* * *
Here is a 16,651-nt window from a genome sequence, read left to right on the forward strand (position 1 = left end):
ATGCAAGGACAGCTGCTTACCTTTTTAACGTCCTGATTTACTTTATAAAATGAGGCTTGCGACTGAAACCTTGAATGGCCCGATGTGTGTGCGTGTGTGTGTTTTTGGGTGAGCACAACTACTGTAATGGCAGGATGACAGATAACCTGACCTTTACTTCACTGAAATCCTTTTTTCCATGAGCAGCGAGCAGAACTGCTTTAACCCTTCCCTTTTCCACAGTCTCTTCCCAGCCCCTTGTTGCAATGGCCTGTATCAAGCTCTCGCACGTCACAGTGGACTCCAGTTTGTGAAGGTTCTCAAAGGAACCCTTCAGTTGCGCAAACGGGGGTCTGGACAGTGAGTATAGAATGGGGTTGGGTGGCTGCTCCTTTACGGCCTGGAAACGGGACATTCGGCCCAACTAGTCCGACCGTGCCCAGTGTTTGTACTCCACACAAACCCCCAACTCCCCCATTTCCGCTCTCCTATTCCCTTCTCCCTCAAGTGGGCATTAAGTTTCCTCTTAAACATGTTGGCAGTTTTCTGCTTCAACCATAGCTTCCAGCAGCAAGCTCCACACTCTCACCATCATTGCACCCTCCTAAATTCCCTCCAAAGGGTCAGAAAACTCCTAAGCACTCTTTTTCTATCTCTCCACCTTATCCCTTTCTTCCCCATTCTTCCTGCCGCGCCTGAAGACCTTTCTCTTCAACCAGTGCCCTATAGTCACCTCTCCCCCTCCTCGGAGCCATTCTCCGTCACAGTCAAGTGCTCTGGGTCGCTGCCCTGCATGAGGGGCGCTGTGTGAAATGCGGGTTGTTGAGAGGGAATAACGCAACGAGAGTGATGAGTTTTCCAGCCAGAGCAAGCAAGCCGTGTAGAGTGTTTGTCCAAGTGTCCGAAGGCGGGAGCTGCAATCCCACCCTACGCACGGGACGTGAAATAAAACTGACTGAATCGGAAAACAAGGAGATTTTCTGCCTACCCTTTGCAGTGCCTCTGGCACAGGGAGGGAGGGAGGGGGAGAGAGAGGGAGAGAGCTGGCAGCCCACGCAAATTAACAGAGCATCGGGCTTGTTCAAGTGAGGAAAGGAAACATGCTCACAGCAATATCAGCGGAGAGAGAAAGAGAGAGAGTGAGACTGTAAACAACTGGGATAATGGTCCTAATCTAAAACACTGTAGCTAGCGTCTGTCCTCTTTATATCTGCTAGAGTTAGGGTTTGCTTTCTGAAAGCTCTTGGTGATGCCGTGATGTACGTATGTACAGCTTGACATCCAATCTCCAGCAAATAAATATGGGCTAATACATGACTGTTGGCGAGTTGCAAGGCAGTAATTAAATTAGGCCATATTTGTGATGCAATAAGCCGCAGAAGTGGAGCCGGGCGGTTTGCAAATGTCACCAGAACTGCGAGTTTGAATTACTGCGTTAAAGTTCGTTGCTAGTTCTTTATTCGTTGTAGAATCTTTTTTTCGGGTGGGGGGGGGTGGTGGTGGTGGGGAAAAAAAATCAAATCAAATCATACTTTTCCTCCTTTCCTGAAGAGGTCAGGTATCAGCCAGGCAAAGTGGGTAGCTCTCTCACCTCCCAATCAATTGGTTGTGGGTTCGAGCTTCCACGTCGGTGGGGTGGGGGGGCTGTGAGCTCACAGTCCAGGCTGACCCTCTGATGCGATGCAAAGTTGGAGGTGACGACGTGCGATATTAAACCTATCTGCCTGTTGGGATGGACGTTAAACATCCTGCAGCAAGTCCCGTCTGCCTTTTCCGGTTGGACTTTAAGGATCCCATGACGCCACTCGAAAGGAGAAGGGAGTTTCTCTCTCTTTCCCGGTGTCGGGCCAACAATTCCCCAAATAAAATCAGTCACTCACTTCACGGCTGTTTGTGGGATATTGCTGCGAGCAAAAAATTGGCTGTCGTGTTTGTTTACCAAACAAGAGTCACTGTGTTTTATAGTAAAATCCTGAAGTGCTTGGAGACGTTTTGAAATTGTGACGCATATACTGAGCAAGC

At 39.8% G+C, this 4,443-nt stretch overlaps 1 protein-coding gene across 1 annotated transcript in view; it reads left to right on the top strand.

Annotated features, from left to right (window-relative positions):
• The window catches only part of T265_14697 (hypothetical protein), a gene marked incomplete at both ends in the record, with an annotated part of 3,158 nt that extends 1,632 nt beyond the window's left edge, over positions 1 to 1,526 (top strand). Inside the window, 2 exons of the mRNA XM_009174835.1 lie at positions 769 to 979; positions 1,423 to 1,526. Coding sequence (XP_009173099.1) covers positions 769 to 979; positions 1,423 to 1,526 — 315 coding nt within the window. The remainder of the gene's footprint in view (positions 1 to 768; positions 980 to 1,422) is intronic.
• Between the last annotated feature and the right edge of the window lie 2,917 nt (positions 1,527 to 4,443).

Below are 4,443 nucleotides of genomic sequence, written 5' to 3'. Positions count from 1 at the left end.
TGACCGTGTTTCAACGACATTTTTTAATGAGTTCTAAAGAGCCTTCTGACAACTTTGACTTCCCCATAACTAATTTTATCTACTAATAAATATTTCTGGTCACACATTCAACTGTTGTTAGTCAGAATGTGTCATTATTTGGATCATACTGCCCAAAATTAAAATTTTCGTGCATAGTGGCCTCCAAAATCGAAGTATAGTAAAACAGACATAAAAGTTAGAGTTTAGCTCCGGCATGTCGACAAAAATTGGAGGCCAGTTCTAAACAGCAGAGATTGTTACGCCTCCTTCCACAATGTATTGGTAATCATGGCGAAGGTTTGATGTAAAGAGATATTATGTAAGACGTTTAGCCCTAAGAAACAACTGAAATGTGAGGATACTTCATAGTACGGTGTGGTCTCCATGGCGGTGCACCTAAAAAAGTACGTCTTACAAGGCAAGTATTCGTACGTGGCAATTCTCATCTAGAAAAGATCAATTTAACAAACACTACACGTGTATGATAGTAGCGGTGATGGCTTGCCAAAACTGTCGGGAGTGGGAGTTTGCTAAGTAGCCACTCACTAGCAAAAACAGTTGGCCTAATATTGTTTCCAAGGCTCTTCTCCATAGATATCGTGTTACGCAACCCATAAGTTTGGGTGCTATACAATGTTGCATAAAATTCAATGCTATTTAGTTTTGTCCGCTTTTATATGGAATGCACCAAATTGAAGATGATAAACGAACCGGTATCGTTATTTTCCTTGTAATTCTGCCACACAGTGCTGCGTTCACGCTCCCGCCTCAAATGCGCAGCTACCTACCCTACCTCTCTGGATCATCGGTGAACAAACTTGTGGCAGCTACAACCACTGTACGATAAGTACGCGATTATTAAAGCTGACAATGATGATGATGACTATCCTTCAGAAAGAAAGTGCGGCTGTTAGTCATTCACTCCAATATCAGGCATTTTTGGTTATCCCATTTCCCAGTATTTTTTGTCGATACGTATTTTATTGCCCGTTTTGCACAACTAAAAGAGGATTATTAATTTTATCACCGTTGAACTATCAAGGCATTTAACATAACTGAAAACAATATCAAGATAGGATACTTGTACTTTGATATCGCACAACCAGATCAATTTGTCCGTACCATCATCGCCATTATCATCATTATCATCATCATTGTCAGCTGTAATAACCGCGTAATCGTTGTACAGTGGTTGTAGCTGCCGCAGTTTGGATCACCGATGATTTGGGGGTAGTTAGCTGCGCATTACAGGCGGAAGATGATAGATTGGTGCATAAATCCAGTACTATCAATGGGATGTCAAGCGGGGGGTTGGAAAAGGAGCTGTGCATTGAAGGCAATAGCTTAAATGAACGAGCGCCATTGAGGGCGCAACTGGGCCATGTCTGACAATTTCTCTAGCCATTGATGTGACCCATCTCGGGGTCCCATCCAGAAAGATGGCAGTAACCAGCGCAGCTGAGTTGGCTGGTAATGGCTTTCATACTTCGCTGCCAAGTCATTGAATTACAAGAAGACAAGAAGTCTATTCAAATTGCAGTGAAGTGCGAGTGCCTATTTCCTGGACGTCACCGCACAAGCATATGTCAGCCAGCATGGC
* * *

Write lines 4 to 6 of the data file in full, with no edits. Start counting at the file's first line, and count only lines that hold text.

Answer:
Annotated features, from left to right (window-relative positions):
• The window catches only part of T265_14697 (hypothetical protein), a gene marked incomplete at both ends in the record, with an annotated part of 3,158 nt that extends 1,632 nt beyond the window's left edge, over positions 1 to 1,526 (top strand). Inside the window, 2 exons of the mRNA XM_009174835.1 lie at positions 769 to 979; positions 1,423 to 1,526. Coding sequence (XP_009173099.1) covers positions 769 to 979; positions 1,423 to 1,526 — 315 coding nt within the window. The remainder of the gene's footprint in view (positions 1 to 768; positions 980 to 1,422) is intronic.
• Between the last annotated feature and the right edge of the window lie 2,917 nt (positions 1,527 to 4,443).